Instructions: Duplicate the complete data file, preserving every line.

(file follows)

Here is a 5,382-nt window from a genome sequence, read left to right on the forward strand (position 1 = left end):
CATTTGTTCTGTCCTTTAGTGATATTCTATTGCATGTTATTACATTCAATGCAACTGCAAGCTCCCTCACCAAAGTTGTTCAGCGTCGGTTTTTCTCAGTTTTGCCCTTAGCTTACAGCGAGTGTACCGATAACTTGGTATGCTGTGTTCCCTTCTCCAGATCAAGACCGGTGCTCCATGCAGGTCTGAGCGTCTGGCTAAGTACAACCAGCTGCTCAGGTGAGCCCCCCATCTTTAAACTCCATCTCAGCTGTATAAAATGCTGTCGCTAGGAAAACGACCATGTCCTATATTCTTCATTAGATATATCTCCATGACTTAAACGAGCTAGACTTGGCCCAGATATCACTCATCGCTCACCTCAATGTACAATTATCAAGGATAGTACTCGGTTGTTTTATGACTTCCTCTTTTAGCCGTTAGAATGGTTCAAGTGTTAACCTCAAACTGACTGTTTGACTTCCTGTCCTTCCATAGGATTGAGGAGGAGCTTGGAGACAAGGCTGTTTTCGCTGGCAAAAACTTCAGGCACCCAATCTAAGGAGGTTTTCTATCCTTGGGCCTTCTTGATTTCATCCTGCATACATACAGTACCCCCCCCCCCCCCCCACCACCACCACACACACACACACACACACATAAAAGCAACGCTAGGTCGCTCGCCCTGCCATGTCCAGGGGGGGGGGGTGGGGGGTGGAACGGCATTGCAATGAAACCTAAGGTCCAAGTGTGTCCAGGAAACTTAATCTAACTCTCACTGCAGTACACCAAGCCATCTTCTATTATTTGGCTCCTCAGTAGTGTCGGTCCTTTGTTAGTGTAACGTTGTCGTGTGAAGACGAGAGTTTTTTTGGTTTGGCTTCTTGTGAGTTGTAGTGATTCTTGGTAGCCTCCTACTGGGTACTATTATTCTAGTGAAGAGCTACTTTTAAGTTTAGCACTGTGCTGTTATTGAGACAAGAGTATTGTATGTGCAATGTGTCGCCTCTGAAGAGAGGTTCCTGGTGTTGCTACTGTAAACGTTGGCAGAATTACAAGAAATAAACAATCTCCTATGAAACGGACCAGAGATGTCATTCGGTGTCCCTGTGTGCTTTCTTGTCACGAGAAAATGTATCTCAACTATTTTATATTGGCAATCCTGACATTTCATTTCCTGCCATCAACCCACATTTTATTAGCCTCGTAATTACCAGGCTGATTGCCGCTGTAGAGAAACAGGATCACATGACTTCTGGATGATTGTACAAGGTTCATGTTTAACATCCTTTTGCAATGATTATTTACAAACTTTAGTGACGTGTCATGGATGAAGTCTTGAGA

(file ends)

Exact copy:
Here is a 5,382-nt window from a genome sequence, read left to right on the forward strand (position 1 = left end):
CATTTGTTCTGTCCTTTAGTGATATTCTATTGCATGTTATTACATTCAATGCAACTGCAAGCTCCCTCACCAAAGTTGTTCAGCGTCGGTTTTTCTCAGTTTTGCCCTTAGCTTACAGCGAGTGTACCGATAACTTGGTATGCTGTGTTCCCTTCTCCAGATCAAGACCGGTGCTCCATGCAGGTCTGAGCGTCTGGCTAAGTACAACCAGCTGCTCAGGTGAGCCCCCCATCTTTAAACTCCATCTCAGCTGTATAAAATGCTGTCGCTAGGAAAACGACCATGTCCTATATTCTTCATTAGATATATCTCCATGACTTAAACGAGCTAGACTTGGCCCAGATATCACTCATCGCTCACCTCAATGTACAATTATCAAGGATAGTACTCGGTTGTTTTATGACTTCCTCTTTTAGCCGTTAGAATGGTTCAAGTGTTAACCTCAAACTGACTGTTTGACTTCCTGTCCTTCCATAGGATTGAGGAGGAGCTTGGAGACAAGGCTGTTTTCGCTGGCAAAAACTTCAGGCACCCAATCTAAGGAGGTTTTCTATCCTTGGGCCTTCTTGATTTCATCCTGCATACATACAGTACCCCCCCCCCCCCCCCACCACCACCACACACACACACACACACACATAAAAGCAACGCTAGGTCGCTCGCCCTGCCATGTCCAGGGGGGGGGGGTGGGGGGTGGAACGGCATTGCAATGAAACCTAAGGTCCAAGTGTGTCCAGGAAACTTAATCTAACTCTCACTGCAGTACACCAAGCCATCTTCTATTATTTGGCTCCTCAGTAGTGTCGGTCCTTTGTTAGTGTAACGTTGTCGTGTGAAGACGAGAGTTTTTTTGGTTTGGCTTCTTGTGAGTTGTAGTGATTCTTGGTAGCCTCCTACTGGGTACTATTATTCTAGTGAAGAGCTACTTTTAAGTTTAGCACTGTGCTGTTATTGAGACAAGAGTATTGTATGTGCAATGTGTCGCCTCTGAAGAGAGGTTCCTGGTGTTGCTACTGTAAACGTTGGCAGAATTACAAGAAATAAACAATCTCCTATGAAACGGACCAGAGATGTCATTCGGTGTCCCTGTGTGCTTTCTTGTCACGAGAAAATGTATCTCAACTATTTTATATTGGCAATCCTGACATTTCATTTCCTGCCATCAACCCACATTTTATTAGCCTCGTAATTACCAGGCTGATTGCCGCTGTAGAGAAACAGGATCACATGACTTCTGGATGATTGTACAAGGTTCATGTTTAACATCCTTTTGCAATGATTATTTACAAACTTTAGTGACGTGTCATGGATGAAGTCTTGAGA